When booking a sailing holiday in Croatia, everyone pictures the sun and sea, while few have expectations about the food and wine. Yet, Croatia has incredible food and wine scene, when Anthony Bourdain visited Croatia in 2012, he had this to say – “This is world-class food, world-class cheese, and world-class wine.”
Croatia has more than 130 indigenous grape varieties, many of which have won prestigious international awards. At Otium Yachts, we are passionate about the guest experience; for us, a large part of this is the food and wine – trying traditional meals and local wines. So, let us familiarise you with some of the indigenous red wines you should try when sailing in Croatia.
Let us first introduce you to a few Croatian letters to help with pronunciation. Croatian is a phonetical language so, once you understand the letters, you can pronounce the words.
C – sounds like ‘TS’
Č or Ć – sound like 'ch' (č is hard, ć is soft) in English, as in “cheers”.
J – is the equivalent of a 'Y' in English, as in “young wine”
Š – is like 'SH' for “Shiraz”
Ž – is a soft sound, like the 'S' in “pleasure” or the 'J' in “Beaujolais”
And here is a Croatian word to learn for your trip – ŽIVJELI (cheers)!
Plavac Mali is one of the most dominant varieties grown in Dalmatia and is known as the King of Dalmatian Reds. Plavac Mali grows in abundance on the Croatian islands, and in some of the most stunning locations – we highly recommend doing at least one wine tour while sailing in Croatia. Plavac Mali is a rich, full-bodied wine with high alcohol; each region and winemaker have a distinctive style. Dingač and Postup on the Pelješac Peninsula were Croatia’s first appellations, and are known for their bold Plavac Mali wines. Many winemakers are also making fresh Rosé wines from Plavac Mali – perfect for a hot summer day.
Wineries: We highly recommend visiting the Korta Katarina winery or Matuško on Pelješac, the gorgeous Zlatan Otok on island Hvar or for an intimate experience – Senjković on island Brač.
Crljenak Kaštelanski (also known as Primitivo in Italy) is probably one of the most famous indigenous grape varieties in Croatia – though, few people know about it and production is small... So, how is it famous? Maybe you will know it better by another name – Zinfandel? Genetic profiling proved that Crljenak Kaštelanski is the origin of the famed Zinfandel. Crljenak Kaštelanski grows in the area surrounding Split and now is grown on several central Dalmatian islands. This grape is a full-bodied red with fewer tannins than Plavac Mali, and pairs well with meat or game dishes. Don’t miss the opportunity to try the original Zinfandel and impress your friends with this piece of wine trivia.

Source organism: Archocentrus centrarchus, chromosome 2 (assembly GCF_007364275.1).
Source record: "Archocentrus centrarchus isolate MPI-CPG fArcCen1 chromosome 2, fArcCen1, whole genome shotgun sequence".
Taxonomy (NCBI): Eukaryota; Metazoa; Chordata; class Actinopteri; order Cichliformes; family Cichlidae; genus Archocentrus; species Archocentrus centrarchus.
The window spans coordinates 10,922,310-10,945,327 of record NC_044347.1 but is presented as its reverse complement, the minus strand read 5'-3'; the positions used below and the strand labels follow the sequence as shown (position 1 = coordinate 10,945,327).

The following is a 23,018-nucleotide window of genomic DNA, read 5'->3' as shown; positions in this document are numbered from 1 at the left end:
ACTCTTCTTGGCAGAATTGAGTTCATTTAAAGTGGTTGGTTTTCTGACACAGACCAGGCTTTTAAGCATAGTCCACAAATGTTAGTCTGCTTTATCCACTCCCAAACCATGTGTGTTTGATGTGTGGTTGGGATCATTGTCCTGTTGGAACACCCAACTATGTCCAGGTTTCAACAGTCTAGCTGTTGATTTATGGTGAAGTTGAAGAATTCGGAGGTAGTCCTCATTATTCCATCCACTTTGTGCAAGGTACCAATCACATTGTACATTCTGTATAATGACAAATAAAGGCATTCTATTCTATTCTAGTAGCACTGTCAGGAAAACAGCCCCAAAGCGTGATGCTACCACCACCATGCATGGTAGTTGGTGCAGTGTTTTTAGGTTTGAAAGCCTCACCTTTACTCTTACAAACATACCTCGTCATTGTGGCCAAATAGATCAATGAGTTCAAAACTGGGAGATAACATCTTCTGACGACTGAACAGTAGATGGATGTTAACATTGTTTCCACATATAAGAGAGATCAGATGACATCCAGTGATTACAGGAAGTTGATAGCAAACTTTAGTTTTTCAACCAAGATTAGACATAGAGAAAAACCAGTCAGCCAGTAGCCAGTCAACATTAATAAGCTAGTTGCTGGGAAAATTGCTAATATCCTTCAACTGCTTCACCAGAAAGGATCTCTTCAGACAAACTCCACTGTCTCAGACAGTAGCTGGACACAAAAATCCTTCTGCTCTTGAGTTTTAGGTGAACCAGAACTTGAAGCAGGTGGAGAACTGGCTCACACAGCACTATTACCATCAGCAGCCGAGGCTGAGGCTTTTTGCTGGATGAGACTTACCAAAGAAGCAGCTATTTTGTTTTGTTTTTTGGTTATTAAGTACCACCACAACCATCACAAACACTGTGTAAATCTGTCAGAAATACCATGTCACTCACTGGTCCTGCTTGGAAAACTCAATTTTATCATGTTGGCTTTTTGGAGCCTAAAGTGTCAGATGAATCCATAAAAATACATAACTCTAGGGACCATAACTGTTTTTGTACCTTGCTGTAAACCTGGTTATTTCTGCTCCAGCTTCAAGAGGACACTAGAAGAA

Wineries: visit Putalj winery in Kaštela or Bedalov winery.
Babić is indigenous to central Dalmatia and is mostly grown in and around Primošten (near Šibenik). The vineyards in Primošten have been recognized by UNESCO (tentative list) due to their unique nature. The Primošten vineyards are a symbol of traditional methods; deep rocks in the soil were removed by hand and now form part of the drystone walls which surround the vineyards. The red soil is rich and lends these qualities to the wine. Babić is often oak-aged, has earthy notes, strong tannins, and dark berries. Enjoy this wine with meat dishes or with some of Croatia’s world-class cheeses.
Winery: visit Bibich winery with their 500-year-old vineyards, family tradition, and gorgeous tasting room. When sailing this region, we recommend a wine and food pairing at Bibich winery.
Teran is another indigenous grape variety that is mostly grown in western Istria. Teran has been planted for centuries and is the most common red grape in Istria. It is a deep red, almost purple wine, with berries, high acidity, and good tannins. Teran goes well with a plate of pršut (prosciutto) and local cheeses or meat dishes.
Cabernet, Merlot, Syrah…
Well-known grape varieties like Cabernet, Merlot, and Syrah (Shiraz) are also being successfully grown in Croatia, particularly in the North, with some incredible blends made from these grapes (try the Roxanich Superistrian, and Korlat wines)… But we wanted to focus on the indigenous grapes of Croatia this time.
Sailing and Wine Sampling
Maybe it’s just us but we feel like sailing and wine tasting go hand-in-hand, especially once you combine this with the amazing gastronomy scene in Croatia (which we will talk about another day). We are always excited for our guests to learn the wine story of Croatia and maybe even discover a new favorite wine. The crew on our yachts will be happy to source the wines you prefer but we invite you to be open to trying local wines. If the food and wine scene here could wow Anthony Bourdain when he visited Croatia, we are sure it will do the same for you.
Contact us to book your Croatian sailing holiday or learn more.